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Government Invokes 'Privacy' Exemption To Conceal Secrets

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EDWARD SNOWDEN
FREDERICK FLORIN via Getty Images

When the National Security Agency wanted to block the public release of former contractor Edward Snowden's emails, it found an unlikely ally: His privacy.

The government cited a federal law protecting privacy rights to deny journalist Matthew Keys' request for Snowden's messages. Experts said Snowden is far from an exception. From Osama bin Laden to former House Majority Leader Tom DeLay, "privacy" claims are the government's latest excuse to keep its secrets secret.

"For an agency whose core mission is the violation of our privacy, privacy is an especially Orwellian rationale for the NSA to invoke in justifying its non-compliance" with the Freedom of Information Act, said Ryan Shapiro, an MIT graduate student who frequently files public records requests with the NSA and other agencies. "That it’s Edward Snowden’s privacy the NSA now claims to defend only heightens the irony."

Privacy provisions in two laws are often cited by the federal government to deny records requests: the Privacy Act and the Freedom of Information Act. While striving to open the government's inner workings, the 1966 Freedom of Information Act's drafters also wanted to make sure the privacy of ordinary Americans or low-level government workers was respected from "unwarranted invasion."

Since the passage of those laws, researchers and the government have engaged in a game of transparency Whac-A-Mole. Rather than simply making files public, government agencies routinely cite new excuses to withhold documents until they are shot down by Congress or the courts.

Along with a "deliberative process" exemption that allows an agency to withhold documents produced as part of a decision-making process, the government regularly cites privacy. The exemption often is used validly, to protect personnel or medical records. But other times, it papers over sensitive subjects the government would rather keep secret -- and not just Snowden.

Take Osama bin Laden. When the conservative group Judicial Watch asked for files on bin Laden, the FBI redacted his name in files it released in 2005, citing his privacy interest.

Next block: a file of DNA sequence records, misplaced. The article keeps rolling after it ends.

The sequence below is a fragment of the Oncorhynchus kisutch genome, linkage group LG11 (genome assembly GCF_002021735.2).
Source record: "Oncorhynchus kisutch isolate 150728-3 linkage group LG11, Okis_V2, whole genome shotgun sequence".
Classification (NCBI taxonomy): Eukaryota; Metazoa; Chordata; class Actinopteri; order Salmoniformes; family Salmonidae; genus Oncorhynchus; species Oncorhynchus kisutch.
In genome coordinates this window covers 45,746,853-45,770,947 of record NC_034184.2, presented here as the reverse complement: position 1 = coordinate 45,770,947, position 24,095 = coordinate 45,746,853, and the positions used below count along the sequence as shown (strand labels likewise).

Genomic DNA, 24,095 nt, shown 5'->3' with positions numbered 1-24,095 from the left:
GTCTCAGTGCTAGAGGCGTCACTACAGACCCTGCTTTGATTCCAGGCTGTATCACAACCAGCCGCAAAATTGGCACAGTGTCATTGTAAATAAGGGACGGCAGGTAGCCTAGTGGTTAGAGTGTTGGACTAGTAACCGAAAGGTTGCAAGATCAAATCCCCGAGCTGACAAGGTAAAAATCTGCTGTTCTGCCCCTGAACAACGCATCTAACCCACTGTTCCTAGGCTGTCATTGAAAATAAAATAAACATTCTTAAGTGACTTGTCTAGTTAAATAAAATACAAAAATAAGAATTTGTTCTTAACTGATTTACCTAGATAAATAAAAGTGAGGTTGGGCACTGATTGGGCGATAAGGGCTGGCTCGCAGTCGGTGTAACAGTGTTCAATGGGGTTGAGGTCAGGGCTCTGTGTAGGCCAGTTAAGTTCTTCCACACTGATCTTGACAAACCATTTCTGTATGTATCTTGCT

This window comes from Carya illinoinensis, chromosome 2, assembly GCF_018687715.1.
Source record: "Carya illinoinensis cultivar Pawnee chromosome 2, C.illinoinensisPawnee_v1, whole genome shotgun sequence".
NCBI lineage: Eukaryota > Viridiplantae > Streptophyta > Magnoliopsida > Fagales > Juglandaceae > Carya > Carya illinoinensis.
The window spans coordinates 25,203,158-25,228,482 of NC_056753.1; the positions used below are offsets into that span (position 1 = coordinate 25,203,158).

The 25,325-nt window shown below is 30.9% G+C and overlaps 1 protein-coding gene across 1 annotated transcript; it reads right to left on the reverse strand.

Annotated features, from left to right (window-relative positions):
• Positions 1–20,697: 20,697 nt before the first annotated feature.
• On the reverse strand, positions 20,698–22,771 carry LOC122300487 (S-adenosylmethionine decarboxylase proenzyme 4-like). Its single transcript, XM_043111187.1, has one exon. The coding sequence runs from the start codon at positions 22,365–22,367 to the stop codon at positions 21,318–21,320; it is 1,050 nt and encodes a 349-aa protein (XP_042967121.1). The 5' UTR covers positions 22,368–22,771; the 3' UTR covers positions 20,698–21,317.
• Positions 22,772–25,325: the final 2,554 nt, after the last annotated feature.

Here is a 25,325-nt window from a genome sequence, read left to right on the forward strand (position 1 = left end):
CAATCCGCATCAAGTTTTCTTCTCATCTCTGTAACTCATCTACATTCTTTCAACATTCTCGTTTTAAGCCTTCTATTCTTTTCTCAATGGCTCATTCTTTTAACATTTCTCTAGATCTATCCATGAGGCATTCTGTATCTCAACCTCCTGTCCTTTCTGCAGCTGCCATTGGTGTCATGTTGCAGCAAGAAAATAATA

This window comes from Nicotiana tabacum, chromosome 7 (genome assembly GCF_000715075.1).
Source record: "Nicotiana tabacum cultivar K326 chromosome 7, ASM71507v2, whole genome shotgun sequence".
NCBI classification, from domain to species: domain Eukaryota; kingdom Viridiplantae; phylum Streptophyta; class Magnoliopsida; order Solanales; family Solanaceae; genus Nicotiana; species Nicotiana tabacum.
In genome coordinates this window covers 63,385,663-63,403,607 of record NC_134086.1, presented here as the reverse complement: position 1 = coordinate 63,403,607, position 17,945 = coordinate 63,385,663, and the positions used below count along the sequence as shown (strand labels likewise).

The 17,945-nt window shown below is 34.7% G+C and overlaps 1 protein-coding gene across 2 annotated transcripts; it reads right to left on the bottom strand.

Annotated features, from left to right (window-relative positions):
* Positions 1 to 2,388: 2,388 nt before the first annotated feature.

The Department of Justice also cited privacy interests in withholding documents on WikiLeaks supporters from the Electronic Privacy Information Center -- the same WikiLeaks supporters it had placed under criminal investigation.

There are workarounds, of course. Frequent public records requesters know now to include an obituary for dead subjects, and a privacy waiver signed by willing subjects still alive.

Even those privacy waivers don't always work, however, as one case that involved the Privacy Act demonstrates. When an American citizen charged with shooting a prison guard in Yemen, Sharif Mobley, was "disappeared" from a prison there in February, a U.S. Embassy official initially cited his privacy interests in refusing to tell his lawyer what was happening.

"He is not going to be able to sign a waiver for you in secret detention for you to talk to his lawyer, and it is unnecessary," his lawyer, Cori Crider, shot back in an email. The embassy official quickly found the waiver.

In the end, groups and individuals often have to take the more aggressive route of suing to free information. It's costly and messy.

The watchdog group Citizens for Responsibility and Ethics in Washington had its requests for an ethics investigations into former House Majority Leader Tom DeLay (R-Texas) impeded by the FBI's claims on behalf of his privacy, but it fought that decision in court.

"Generally in the area of privacy, judges are predisposed to privacy," said the group's chief counsel, Anne Weismann. "But we have made some real headway, and where we've made it is with these public figures."

The group won a major decision in the DeLay case in April.

"It's really frustrating, because we've spent a lot of money litigating in these cases -- and winning," said Weismann. "It doesn't stop them."

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